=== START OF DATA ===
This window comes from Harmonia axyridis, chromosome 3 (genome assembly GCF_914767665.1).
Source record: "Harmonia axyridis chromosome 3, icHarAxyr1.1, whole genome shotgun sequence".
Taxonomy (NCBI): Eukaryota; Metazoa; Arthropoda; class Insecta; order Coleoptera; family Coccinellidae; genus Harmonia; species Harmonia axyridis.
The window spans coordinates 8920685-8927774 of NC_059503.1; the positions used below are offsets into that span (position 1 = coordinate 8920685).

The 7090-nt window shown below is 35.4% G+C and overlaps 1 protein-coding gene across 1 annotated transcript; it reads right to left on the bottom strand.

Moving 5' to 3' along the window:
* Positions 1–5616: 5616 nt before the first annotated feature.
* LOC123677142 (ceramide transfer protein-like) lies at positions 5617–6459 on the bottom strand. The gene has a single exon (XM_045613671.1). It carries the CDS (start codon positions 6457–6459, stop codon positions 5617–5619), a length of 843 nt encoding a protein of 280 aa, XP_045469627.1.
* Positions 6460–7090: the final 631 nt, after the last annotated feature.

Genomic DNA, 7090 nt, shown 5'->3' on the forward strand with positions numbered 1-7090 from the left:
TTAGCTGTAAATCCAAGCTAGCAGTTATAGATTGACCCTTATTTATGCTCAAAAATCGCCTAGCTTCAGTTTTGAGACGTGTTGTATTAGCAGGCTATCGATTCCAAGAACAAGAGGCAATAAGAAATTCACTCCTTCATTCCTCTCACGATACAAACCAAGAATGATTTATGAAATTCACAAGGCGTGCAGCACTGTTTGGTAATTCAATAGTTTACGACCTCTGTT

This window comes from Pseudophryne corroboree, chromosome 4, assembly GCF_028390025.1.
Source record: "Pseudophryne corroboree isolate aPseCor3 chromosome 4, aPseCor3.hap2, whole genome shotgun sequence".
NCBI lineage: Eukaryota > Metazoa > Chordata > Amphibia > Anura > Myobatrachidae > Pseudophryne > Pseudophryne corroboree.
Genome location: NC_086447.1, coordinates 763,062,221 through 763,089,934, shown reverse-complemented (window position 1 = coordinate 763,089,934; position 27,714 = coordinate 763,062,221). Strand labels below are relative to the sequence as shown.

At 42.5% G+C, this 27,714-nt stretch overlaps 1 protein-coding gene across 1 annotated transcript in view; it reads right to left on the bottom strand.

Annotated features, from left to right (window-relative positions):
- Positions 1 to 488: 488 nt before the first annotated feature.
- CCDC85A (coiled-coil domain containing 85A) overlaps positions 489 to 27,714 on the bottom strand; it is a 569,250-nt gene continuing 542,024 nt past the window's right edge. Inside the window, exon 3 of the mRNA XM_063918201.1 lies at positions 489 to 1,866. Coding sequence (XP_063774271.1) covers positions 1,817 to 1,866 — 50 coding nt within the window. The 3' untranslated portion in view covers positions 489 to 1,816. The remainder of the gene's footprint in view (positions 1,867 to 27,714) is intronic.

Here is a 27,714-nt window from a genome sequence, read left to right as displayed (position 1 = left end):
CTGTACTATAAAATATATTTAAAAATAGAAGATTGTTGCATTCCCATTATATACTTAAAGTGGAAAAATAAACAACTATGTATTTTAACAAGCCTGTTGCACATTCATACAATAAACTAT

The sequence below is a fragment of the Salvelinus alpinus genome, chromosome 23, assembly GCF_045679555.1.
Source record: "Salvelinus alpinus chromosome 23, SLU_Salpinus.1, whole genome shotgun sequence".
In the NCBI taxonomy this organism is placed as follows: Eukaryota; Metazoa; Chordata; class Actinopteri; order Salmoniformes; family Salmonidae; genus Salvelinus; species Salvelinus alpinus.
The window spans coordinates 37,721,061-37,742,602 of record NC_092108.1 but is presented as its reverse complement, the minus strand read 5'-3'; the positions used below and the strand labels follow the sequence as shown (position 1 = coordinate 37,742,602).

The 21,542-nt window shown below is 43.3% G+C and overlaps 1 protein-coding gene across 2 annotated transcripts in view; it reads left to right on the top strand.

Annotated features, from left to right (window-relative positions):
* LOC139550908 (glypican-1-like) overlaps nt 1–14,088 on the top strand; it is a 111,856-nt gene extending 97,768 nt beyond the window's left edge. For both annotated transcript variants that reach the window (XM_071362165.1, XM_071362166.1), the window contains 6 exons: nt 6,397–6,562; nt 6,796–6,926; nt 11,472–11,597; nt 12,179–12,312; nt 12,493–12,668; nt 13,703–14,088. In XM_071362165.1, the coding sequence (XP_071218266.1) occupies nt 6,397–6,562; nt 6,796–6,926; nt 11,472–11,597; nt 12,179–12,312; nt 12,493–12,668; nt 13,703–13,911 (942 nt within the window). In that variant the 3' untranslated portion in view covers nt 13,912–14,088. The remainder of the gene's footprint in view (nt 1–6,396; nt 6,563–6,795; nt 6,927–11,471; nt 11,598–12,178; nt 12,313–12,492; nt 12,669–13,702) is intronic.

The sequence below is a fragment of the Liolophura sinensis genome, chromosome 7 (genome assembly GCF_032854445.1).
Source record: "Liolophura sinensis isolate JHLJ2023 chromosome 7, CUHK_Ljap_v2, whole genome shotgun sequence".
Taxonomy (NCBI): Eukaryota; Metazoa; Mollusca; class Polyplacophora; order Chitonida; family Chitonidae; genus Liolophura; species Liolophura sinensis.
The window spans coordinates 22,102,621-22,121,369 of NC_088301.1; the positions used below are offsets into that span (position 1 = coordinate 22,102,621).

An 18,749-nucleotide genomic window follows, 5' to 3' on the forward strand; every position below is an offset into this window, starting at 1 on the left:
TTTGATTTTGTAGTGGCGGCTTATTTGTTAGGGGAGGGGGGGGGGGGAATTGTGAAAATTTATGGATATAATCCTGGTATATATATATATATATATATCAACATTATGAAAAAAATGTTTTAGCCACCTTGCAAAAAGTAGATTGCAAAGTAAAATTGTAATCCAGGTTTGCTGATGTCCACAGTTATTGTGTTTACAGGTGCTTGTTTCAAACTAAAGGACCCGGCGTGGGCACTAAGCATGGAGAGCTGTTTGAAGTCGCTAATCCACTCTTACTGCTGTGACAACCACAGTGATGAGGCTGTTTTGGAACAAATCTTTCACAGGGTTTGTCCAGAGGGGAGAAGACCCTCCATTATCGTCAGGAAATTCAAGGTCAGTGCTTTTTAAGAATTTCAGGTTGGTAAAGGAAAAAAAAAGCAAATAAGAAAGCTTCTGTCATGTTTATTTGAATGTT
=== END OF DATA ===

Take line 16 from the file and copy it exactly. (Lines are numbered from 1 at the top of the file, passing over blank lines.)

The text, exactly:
At 42.5% G+C, this 27,714-nt stretch overlaps 1 protein-coding gene across 1 annotated transcript in view; it reads right to left on the bottom strand.